This is a time of outreach to those Dr. Webb left behind. It is also a time of mourning; personally, I have found at least some solace in the thought that Dr. Webb is now home—delighted to finally see for himself that it is indeed “all matter.”


  1. I graduated from Wabash College where Dr Webb taught. I got my degree in philosophy, so I knew Dr. Webb. I remember once when I stopped by his office and we were discussion emotivism, the theory of ethics advanced by logical positivism that has its roots in the Scottish enlightenment philosophers Hutcheson, Hume, and Smith. Of course, that approach was not his cup of tea, and very few philosophers find the approach plausible in any case. Nevertheless, we discussed it for some time. I referred him to an essay by Rudolph Carnap on the topic, and the next time we spoke, he’d read it. He was always engaging and friendly and intellectually challenging no matter who he was talking to. AJ Ayer once said of Bertrand Russell that he possessed a talent that few others possessed: Russell could make anyone he was speaking with feel like they could contribute to the conversation. Dr. Webb also had that quality.

    Dr. Webb was one of the faculty members who handled my senior seminar for philosophy, which at Wabash College consisted of seniors preparing and presenting papers to each other and to the faculty. And I remember how he continued to challenge me to clarify how I formulated the difference between Donald Davidson’s and WV Quine’s approach to language, and he helped to make me a clearer thinker.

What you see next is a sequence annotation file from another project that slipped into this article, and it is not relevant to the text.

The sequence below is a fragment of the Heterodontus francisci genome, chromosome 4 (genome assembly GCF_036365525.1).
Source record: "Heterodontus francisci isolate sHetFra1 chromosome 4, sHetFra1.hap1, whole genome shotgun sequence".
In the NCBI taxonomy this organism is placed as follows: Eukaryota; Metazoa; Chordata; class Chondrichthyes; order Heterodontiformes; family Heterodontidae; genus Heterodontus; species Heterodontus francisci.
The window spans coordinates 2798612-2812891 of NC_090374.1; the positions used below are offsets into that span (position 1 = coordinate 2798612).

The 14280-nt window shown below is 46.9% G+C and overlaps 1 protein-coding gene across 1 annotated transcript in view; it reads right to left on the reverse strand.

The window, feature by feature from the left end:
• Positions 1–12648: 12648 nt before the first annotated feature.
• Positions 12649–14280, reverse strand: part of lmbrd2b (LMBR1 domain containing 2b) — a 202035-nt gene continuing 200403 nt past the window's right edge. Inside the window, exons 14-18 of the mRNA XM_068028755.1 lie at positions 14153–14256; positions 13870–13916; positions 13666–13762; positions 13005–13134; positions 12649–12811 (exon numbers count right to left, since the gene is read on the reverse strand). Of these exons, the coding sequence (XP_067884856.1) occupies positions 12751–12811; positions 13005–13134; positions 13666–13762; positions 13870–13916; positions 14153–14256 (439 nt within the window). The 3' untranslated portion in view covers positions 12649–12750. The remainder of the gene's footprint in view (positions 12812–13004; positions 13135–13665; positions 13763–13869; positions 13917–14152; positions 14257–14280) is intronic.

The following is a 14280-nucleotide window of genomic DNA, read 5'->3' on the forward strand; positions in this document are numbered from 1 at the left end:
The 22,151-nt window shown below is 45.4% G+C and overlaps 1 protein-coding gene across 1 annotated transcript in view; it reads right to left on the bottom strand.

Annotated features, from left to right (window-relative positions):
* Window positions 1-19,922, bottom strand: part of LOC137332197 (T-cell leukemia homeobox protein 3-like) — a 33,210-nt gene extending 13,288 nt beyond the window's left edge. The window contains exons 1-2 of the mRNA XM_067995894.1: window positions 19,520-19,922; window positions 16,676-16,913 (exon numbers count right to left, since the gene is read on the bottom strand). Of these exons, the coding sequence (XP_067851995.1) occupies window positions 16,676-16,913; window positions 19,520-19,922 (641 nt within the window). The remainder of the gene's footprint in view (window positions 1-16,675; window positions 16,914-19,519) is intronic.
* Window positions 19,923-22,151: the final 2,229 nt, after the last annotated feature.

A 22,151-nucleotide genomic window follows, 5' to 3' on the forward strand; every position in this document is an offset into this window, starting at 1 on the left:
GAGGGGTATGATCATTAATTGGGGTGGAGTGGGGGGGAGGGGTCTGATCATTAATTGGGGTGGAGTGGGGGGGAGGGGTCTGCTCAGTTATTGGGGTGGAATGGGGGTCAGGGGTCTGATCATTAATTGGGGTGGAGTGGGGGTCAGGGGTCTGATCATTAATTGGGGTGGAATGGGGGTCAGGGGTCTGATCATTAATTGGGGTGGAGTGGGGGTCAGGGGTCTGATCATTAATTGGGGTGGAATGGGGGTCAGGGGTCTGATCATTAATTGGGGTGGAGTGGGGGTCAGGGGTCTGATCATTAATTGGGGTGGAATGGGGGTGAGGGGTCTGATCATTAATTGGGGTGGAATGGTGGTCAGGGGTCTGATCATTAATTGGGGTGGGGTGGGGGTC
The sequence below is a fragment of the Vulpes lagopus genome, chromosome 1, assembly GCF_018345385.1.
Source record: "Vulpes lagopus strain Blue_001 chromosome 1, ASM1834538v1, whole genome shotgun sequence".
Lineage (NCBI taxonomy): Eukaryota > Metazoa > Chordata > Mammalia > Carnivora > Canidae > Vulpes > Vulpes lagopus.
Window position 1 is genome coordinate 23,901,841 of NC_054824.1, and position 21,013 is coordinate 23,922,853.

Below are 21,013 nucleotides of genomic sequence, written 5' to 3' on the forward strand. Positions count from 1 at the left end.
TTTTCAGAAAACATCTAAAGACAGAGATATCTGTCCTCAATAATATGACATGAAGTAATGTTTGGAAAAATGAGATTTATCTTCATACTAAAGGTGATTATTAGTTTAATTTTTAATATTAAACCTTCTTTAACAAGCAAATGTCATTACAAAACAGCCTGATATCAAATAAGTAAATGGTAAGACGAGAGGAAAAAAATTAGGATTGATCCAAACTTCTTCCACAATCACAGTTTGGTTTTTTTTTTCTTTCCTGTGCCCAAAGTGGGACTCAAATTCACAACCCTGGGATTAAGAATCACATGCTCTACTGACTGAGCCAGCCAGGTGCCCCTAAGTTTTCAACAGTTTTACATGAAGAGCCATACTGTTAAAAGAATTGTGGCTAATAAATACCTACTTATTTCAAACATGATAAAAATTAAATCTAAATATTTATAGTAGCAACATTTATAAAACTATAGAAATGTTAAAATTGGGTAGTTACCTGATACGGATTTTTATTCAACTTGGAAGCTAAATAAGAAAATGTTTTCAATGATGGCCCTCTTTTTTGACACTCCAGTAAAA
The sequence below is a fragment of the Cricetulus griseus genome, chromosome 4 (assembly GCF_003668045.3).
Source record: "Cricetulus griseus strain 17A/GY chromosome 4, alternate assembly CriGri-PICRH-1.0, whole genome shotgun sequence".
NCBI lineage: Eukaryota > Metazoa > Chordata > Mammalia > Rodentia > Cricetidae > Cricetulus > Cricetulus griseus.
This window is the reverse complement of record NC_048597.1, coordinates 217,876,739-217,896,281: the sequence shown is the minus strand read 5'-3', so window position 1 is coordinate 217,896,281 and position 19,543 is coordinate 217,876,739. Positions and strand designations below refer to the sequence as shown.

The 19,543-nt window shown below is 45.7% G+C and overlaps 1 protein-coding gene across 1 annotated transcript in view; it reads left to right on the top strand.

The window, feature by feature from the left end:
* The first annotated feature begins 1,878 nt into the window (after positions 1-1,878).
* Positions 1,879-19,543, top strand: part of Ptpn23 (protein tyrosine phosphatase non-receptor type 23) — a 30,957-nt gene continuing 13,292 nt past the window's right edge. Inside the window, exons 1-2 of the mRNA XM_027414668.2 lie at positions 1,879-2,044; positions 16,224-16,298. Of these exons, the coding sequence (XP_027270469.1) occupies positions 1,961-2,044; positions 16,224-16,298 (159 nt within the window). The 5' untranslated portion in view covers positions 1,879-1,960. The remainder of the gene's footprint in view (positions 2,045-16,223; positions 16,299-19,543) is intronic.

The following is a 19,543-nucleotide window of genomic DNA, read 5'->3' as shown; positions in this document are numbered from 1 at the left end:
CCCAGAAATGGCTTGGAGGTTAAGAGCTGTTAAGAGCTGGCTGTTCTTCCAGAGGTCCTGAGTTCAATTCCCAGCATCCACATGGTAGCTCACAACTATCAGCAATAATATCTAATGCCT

Last year, after I replied to an email on the lds-phil mail-list, I was thrilled to get a personal email from Dr Webb, who — much to my surprise — also belonged to that mailing list. And — even more to my surprise — he saw my post and remembered me and recognized me by name (pulled out of any conceivable context in which he’d remember me) after two decades and untold numbers of students passing through his classes and his office. His email was entitled “Greetings from an old teacher,” and it started “Hey, remember me?” And how on earth could I not.

    Dr. Webb was a wonderful man and a terrific teacher. I was shocked and saddened to hear of his death.

  2. Thanks for these memories of the man (and thanks, DKL). What a loss.

  3. His passing is a real loss to our community. I only had the pleasure of corresponding with Stephen, a conversation that proved so engaging, deep, and rewarding that I had to satisfy myself with the now obviously false assurance that we had decades of discussion ahead of us. That email exchange finished with the observation that “the world needs more articulate bridge-builders to and critics of the Mormon faith,” a claim especially true now. His loss is not only our loss: it is the world’s loss. May all who loved him mourn our own diminished state at his passing.